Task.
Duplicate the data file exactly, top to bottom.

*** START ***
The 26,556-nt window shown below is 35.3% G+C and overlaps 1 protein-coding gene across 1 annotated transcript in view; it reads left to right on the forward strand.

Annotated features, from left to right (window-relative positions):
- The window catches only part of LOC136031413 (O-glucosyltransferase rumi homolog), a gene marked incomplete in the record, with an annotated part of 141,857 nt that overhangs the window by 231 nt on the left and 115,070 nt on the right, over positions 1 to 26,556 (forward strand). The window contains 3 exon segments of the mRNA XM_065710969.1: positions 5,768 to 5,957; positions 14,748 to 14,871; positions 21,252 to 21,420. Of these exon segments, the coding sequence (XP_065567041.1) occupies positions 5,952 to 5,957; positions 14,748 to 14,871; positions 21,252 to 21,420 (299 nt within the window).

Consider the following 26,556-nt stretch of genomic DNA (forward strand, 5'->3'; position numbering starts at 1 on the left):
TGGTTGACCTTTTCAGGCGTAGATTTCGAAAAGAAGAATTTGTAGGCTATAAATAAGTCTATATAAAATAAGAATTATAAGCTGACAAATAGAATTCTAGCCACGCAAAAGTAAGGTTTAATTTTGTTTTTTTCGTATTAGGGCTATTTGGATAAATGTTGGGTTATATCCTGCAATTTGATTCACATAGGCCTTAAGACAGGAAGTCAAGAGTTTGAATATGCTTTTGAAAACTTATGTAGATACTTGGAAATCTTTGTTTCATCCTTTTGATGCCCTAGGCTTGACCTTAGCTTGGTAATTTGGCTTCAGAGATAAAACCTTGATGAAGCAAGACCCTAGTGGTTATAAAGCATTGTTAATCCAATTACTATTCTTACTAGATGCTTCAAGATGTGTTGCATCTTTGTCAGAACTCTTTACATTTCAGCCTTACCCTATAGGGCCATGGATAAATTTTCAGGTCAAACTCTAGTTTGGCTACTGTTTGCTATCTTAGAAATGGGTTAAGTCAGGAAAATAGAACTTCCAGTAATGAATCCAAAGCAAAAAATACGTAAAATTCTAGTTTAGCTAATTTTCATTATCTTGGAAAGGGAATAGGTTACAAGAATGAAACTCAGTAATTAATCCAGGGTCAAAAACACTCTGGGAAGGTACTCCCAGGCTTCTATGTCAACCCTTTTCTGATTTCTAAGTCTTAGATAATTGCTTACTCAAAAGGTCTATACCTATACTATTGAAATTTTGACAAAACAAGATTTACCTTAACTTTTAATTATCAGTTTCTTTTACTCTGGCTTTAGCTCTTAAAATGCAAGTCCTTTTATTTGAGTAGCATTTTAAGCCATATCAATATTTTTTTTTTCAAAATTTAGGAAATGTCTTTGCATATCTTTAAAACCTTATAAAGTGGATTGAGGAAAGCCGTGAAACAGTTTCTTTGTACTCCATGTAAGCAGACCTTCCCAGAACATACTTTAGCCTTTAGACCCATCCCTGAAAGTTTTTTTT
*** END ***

The 26,556-nt window shown below is 35.3% G+C and overlaps 1 protein-coding gene across 1 annotated transcript in view; it reads left to right on the forward strand.

Annotated features, from left to right (window-relative positions):
- The window catches only part of LOC136031413 (O-glucosyltransferase rumi homolog), a gene marked incomplete in the record, with an annotated part of 141,857 nt that overhangs the window by 231 nt on the left and 115,070 nt on the right, over positions 1 to 26,556 (forward strand). The window contains 3 exon segments of the mRNA XM_065710969.1: positions 5,768 to 5,957; positions 14,748 to 14,871; positions 21,252 to 21,420. Of these exon segments, the coding sequence (XP_065567041.1) occupies positions 5,952 to 5,957; positions 14,748 to 14,871; positions 21,252 to 21,420 (299 nt within the window).

Consider the following 26,556-nt stretch of genomic DNA (forward strand, 5'->3'; position numbering starts at 1 on the left):
TGGTTGACCTTTTCAGGCGTAGATTTCGAAAAGAAGAATTTGTAGGCTATAAATAAGTCTATATAAAATAAGAATTATAAGCTGACAAATAGAATTCTAGCCACGCAAAAGTAAGGTTTAATTTTGTTTTTTTCGTATTAGGGCTATTTGGATAAATGTTGGGTTATATCCTGCAATTTGATTCACATAGGCCTTAAGACAGGAAGTCAAGAGTTTGAATATGCTTTTGAAAACTTATGTAGATACTTGGAAATCTTTGTTTCATCCTTTTGATGCCCTAGGCTTGACCTTAGCTTGGTAATTTGGCTTCAGAGATAAAACCTTGATGAAGCAAGACCCTAGTGGTTATAAAGCATTGTTAATCCAATTACTATTCTTACTAGATGCTTCAAGATGTGTTGCATCTTTGTCAGAACTCTTTACATTTCAGCCTTACCCTATAGGGCCATGGATAAATTTTCAGGTCAAACTCTAGTTTGGCTACTGTTTGCTATCTTAGAAATGGGTTAAGTCAGGAAAATAGAACTTCCAGTAATGAATCCAAAGCAAAAAATACGTAAAATTCTAGTTTAGCTAATTTTCATTATCTTGGAAAGGGAATAGGTTACAAGAATGAAACTCAGTAATTAATCCAGGGTCAAAAACACTCTGGGAAGGTACTCCCAGGCTTCTATGTCAACCCTTTTCTGATTTCTAAGTCTTAGATAATTGCTTACTCAAAAGGTCTATACCTATACTATTGAAATTTTGACAAAACAAGATTTACCTTAACTTTTAATTATCAGTTTCTTTTACTCTGGCTTTAGCTCTTAAAATGCAAGTCCTTTTATTTGAGTAGCATTTTAAGCCATATCAATATTTTTTTTTTCAAAATTTAGGAAATGTCTTTGCATATCTTTAAAACCTTATAAAGTGGATTGAGGAAAGCCGTGAAACAGTTTCTTTGTACTCCATGTAAGCAGACCTTCCCAGAACATACTTTAGCCTTTAGACCCATCCCTGAAAGTTTTTTTT